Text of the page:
Police are asking Letcher County residents to pay close attention to cash they receive and make sure it isn’t counterfeit.
Whitesburg Police Chief Scott Adams estimated confiscating about $800 worth of counterfeit bills in the county last week. He said counterfeit bills were discovered at Family Dollar Store, the Whitco Marathon Station, Ermine Cash Express and the Food City Gas ‘N Go.
Adams said fake bills are circulating in $1, $5, $10, $20 and $50 denominations. Adams said he hasn’t seen a counterfeit $100 bill this December.
Adams said counterfeit $1 bills were found at the Marathon Double Kwik.
“Nobody had checked these,” said Adams. “They were going look right.”
Adams said the holiday season is a busy time for businesses, which makes it easier for fake money to slip through. Adams said store clerks need to take time to look closely at any cash they handle.
“We need everyone to be real cautious, especially at the small stores, to check as money comes through,” said Adams.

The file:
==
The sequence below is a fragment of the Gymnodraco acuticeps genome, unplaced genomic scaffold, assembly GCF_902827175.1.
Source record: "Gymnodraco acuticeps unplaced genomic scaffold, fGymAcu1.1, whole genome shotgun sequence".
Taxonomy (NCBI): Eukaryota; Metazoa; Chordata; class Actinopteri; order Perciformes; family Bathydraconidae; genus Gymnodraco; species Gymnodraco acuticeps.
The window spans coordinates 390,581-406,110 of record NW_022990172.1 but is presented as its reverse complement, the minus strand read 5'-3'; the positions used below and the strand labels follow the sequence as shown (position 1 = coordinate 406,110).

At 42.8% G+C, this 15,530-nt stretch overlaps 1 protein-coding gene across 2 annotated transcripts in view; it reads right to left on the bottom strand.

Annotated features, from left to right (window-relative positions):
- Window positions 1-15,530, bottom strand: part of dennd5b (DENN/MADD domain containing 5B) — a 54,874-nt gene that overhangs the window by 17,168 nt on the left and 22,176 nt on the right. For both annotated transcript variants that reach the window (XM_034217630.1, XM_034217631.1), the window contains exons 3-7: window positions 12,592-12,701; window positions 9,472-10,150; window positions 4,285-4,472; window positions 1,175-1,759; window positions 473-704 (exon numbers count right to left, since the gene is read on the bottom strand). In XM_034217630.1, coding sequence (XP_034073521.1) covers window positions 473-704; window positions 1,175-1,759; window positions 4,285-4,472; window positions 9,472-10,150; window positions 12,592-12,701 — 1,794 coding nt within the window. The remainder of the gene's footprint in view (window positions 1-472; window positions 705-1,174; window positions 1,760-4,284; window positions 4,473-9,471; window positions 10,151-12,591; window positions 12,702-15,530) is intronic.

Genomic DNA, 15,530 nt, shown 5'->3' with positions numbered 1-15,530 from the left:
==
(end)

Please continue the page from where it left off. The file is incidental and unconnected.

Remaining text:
Adams said people who unintentionally end up with counterfeit bills lose that money and are not reimbursed.
“It is Christmas time,” said Adams. “People are in a bind to make ends meet anyway, and then we have this going on.”
Adams said the easiest way to distinguish counterfeit money from U.S. currency is that the ink on real money never dries.
“Rub it on a piece of white paper and the ink will come off,” said Adams.
Adams said fake money is smooth, while U.S. currency has a rough texture and a watermark.
Adams said some of the counterfeit bills have the same serial numbers printed on them.
Some store clerks use a pen to see if a bill is counterfeit. Adams said the pen will leave a dark mark if the bill is fake and a light or clear mark if the currency is legitimate.
The Whitesburg Police Department, Kentucky State Police, Letcher County Sheriff’s Department and the Secret Service have launched a joint investigation into the circulation of counterfeit bills in the county.